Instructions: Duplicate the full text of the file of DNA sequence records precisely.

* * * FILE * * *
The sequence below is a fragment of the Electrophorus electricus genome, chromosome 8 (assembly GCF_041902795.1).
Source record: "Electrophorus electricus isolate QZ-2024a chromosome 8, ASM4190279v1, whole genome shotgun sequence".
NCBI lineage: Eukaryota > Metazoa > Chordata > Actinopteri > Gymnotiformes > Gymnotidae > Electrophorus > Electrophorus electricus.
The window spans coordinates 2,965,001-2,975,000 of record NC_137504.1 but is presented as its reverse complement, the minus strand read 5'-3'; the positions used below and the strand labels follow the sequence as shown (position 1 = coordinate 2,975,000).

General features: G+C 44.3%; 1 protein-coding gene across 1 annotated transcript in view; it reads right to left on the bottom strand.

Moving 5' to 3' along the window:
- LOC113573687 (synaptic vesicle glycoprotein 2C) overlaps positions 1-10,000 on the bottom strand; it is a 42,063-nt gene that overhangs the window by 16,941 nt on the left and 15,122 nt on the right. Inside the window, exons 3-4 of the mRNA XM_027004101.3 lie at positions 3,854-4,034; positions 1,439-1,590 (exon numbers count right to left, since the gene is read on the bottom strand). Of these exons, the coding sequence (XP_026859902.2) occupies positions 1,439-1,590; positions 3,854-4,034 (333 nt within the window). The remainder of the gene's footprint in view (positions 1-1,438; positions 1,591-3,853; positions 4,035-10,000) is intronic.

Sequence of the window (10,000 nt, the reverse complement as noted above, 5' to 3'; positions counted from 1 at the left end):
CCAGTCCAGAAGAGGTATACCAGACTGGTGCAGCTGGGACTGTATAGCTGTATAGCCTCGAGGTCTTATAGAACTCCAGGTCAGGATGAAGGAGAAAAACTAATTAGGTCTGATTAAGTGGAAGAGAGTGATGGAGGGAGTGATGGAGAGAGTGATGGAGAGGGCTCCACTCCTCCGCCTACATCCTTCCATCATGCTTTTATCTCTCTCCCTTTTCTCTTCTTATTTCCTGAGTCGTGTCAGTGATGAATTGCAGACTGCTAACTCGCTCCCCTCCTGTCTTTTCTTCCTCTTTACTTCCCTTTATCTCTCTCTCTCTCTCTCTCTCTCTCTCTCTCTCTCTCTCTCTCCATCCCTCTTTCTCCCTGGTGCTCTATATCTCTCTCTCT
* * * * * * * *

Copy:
The sequence below is a fragment of the Electrophorus electricus genome, chromosome 8 (assembly GCF_041902795.1).
Source record: "Electrophorus electricus isolate QZ-2024a chromosome 8, ASM4190279v1, whole genome shotgun sequence".
NCBI lineage: Eukaryota > Metazoa > Chordata > Actinopteri > Gymnotiformes > Gymnotidae > Electrophorus > Electrophorus electricus.
The window spans coordinates 2,965,001-2,975,000 of record NC_137504.1 but is presented as its reverse complement, the minus strand read 5'-3'; the positions used below and the strand labels follow the sequence as shown (position 1 = coordinate 2,975,000).

General features: G+C 44.3%; 1 protein-coding gene across 1 annotated transcript in view; it reads right to left on the bottom strand.

Moving 5' to 3' along the window:
- LOC113573687 (synaptic vesicle glycoprotein 2C) overlaps positions 1-10,000 on the bottom strand; it is a 42,063-nt gene that overhangs the window by 16,941 nt on the left and 15,122 nt on the right. Inside the window, exons 3-4 of the mRNA XM_027004101.3 lie at positions 3,854-4,034; positions 1,439-1,590 (exon numbers count right to left, since the gene is read on the bottom strand). Of these exons, the coding sequence (XP_026859902.2) occupies positions 1,439-1,590; positions 3,854-4,034 (333 nt within the window). The remainder of the gene's footprint in view (positions 1-1,438; positions 1,591-3,853; positions 4,035-10,000) is intronic.

Sequence of the window (10,000 nt, the reverse complement as noted above, 5' to 3'; positions counted from 1 at the left end):
CCAGTCCAGAAGAGGTATACCAGACTGGTGCAGCTGGGACTGTATAGCTGTATAGCCTCGAGGTCTTATAGAACTCCAGGTCAGGATGAAGGAGAAAAACTAATTAGGTCTGATTAAGTGGAAGAGAGTGATGGAGGGAGTGATGGAGAGAGTGATGGAGAGGGCTCCACTCCTCCGCCTACATCCTTCCATCATGCTTTTATCTCTCTCCCTTTTCTCTTCTTATTTCCTGAGTCGTGTCAGTGATGAATTGCAGACTGCTAACTCGCTCCCCTCCTGTCTTTTCTTCCTCTTTACTTCCCTTTATCTCTCTCTCTCTCTCTCTCTCTCTCTCTCTCTCTCTCTCTCTCCATCCCTCTTTCTCCCTGGTGCTCTATATCTCTCTCTCT